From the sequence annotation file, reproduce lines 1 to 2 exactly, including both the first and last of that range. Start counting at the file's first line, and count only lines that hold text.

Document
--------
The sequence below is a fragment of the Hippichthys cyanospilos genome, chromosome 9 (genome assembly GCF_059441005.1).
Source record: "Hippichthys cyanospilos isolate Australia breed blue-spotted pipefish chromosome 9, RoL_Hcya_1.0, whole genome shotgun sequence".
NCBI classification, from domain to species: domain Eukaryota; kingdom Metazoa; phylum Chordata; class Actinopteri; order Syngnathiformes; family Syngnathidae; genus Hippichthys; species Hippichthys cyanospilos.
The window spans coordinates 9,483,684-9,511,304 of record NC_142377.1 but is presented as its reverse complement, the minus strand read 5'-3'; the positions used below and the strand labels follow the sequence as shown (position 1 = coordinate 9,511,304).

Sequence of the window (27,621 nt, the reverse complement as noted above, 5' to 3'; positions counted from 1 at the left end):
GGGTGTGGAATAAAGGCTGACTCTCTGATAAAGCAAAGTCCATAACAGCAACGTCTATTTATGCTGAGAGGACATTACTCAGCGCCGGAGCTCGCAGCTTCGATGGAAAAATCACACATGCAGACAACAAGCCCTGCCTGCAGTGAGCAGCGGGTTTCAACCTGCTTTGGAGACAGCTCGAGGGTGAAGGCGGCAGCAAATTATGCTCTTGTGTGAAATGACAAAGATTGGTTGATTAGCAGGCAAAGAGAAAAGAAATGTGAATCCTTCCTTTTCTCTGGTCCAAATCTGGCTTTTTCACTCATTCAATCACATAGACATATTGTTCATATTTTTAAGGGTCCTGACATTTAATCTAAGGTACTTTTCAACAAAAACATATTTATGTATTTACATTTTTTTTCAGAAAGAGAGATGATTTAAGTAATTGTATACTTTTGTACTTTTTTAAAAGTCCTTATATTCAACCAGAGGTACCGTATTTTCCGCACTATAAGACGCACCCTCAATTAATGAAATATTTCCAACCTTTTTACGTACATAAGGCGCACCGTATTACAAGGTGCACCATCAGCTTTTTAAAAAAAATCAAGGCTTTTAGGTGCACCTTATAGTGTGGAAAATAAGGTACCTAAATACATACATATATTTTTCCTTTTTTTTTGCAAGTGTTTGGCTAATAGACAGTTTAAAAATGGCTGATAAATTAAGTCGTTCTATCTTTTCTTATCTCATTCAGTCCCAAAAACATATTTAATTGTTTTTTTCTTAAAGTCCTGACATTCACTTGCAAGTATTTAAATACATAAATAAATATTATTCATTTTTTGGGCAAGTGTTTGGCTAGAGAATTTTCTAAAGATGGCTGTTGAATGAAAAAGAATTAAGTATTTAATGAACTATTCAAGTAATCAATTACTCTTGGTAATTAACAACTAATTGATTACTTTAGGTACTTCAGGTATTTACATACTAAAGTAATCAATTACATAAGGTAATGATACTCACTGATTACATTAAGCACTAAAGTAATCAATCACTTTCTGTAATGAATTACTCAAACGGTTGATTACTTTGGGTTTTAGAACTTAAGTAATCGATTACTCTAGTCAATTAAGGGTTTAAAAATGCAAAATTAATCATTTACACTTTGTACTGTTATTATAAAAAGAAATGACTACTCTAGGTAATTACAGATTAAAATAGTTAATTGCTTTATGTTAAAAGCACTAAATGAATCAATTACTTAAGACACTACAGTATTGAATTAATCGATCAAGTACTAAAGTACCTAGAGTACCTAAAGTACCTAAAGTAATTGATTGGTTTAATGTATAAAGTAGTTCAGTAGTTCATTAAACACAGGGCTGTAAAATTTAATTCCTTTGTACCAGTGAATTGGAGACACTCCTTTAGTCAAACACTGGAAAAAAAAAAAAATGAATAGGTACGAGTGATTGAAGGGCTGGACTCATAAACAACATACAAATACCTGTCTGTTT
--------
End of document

The sequence below is a fragment of the Hippichthys cyanospilos genome, chromosome 9 (genome assembly GCF_059441005.1).
Source record: "Hippichthys cyanospilos isolate Australia breed blue-spotted pipefish chromosome 9, RoL_Hcya_1.0, whole genome shotgun sequence".